Fritz Busch

Fritz Busch was chief conductor from 1937–40. He conducted a total of 101 concerts with the orchestra.

When Václav Talich was forced to relinquish his position with the Stockholm Concert Society due to his health, the orchestra was led in 1936–37 by a series of guest conductors.

They included the frequently appearing Ernest Ansermet and Adolf Wiklund, Fritz Reiner, and the return of the great Arturo Toscanini. Other guest conductors included Sir Thomas Beecham, Hans Knappertsbusch, Eugene Ormandy, Bruno Walter and more – a true list of celebrities, and audience numbers were up to levels as high as those in 1918.

In the summer of 1937, the orchestra performed two concerts at the World’s Fair in Paris – the first guest performance outside of the Nordic region, and the second guest performance abroad since Oslo in 1917. In Paris, the orchestra was led by Nils Grevillius and soloists included Jussi Björling, Joel Berglund and Sven Brandel.

German conductor Fritz Busch (1890–1951) was chief conductor for only a brief period in Stockholm, which was primarily due to World War II.

Fritz Busch was from a musical family (famous violinist Adolf Busch and cellist Hermann Busch were his brothers) and he had studied in Cologne – conducting for Fritz Steinbach – and subsequently worked as a conductor in Riga and as a touring pianist.

He then served as director of the Stuttgart Opera and became famous for his desire to expand the repertoire and introduce contemporary composers such as Paul Hindemith and Hans Pfitzner. 

Thus followed a long period as director of the Dresden State Opera, beginning in 1922. Eleven years later, and already five weeks after Adolf Hitler’s takeover in 1933, Fritz Busch was dismissed from his position in Dresden. “For political reasons”, they said, and though he was not Jewish himself, he spent time in Jewish circles, which, together with an elevated and well-paid position, caught the eyes of the Nazis. In addition, his brother was married to a Jewish woman.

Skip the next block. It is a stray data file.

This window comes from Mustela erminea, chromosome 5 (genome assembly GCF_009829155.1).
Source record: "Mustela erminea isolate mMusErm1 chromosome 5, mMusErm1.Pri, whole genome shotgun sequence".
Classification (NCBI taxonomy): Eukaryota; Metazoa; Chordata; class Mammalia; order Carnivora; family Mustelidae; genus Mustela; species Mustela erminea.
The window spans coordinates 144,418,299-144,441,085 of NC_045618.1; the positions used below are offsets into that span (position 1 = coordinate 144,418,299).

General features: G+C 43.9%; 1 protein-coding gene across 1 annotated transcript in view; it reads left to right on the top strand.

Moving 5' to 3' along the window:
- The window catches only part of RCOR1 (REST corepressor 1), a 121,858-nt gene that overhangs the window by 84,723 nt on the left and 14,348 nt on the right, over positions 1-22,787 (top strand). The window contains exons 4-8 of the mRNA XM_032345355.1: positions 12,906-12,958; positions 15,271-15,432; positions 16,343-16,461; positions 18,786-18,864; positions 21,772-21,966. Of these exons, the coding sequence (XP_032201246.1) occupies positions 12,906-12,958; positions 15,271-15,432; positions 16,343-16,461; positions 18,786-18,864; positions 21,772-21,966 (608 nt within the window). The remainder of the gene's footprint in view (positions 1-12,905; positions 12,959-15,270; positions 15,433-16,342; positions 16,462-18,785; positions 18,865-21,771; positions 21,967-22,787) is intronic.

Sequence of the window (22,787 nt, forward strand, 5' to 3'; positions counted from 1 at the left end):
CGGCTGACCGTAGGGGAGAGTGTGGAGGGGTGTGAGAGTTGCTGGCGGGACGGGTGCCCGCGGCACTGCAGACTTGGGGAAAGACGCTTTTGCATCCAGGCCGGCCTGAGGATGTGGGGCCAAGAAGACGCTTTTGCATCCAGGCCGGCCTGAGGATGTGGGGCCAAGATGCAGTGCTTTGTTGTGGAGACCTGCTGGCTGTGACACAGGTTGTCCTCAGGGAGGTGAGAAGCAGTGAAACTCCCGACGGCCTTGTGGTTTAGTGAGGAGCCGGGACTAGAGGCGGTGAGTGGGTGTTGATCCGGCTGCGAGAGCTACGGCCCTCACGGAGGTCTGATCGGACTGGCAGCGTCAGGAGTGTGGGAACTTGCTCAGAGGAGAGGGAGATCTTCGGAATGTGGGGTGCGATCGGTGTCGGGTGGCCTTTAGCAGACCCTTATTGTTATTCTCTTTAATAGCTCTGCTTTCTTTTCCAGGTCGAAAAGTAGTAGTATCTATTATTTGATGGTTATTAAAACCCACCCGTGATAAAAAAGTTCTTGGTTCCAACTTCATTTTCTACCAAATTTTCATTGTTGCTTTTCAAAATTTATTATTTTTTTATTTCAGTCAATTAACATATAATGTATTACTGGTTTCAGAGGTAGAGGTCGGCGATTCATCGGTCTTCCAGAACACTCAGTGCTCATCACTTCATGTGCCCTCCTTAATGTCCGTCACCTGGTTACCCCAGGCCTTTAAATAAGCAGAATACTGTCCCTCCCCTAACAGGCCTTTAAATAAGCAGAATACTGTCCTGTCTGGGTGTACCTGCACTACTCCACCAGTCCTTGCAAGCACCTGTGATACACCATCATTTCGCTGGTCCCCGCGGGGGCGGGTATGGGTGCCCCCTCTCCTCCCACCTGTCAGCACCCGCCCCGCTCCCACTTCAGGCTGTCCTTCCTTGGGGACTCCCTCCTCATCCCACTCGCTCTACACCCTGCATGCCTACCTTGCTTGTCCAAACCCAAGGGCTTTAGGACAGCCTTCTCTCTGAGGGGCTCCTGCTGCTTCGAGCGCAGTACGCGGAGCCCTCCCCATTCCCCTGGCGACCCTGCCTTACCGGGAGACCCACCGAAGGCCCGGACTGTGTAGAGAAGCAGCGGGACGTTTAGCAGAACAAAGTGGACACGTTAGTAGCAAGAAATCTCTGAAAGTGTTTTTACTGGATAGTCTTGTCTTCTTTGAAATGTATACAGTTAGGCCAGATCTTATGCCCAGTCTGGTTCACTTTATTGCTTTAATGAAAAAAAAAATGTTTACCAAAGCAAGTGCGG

Fritz Busch left Germany and before he went to Stockholm, he toured South America and more. He was appointed music director of the English Glyndebourne Festival Opera in 1934, where he remained until the war broke out in 1939 and during that time, he had also begun his period with the Stockholm Concert Society.

While serving as chief conductor in Stockholm, he conducted an average of about 25 concerts per season; in his role as second conductor, Adolf Wiklund conducted around half as many. Wiklund was also a frequent presence with school concerts. 

Audience numbers reached peak levels, and it appears as if the season’s 70 concerts were nearly sold out every time, with a total audience of over 120,000. Notable guest conductors in 1938–39 once again include names such as Bruno Walter and Ernest Ansermet, along with Herbert von Karajan, Sir Adrian Boult and Leopold Stokowski.

The outbreak of war resulted in Fritz Busch fleeing once more to the Americas, where he worked at Teatro Colón in Buenos Aires and the Metropolitan in New York.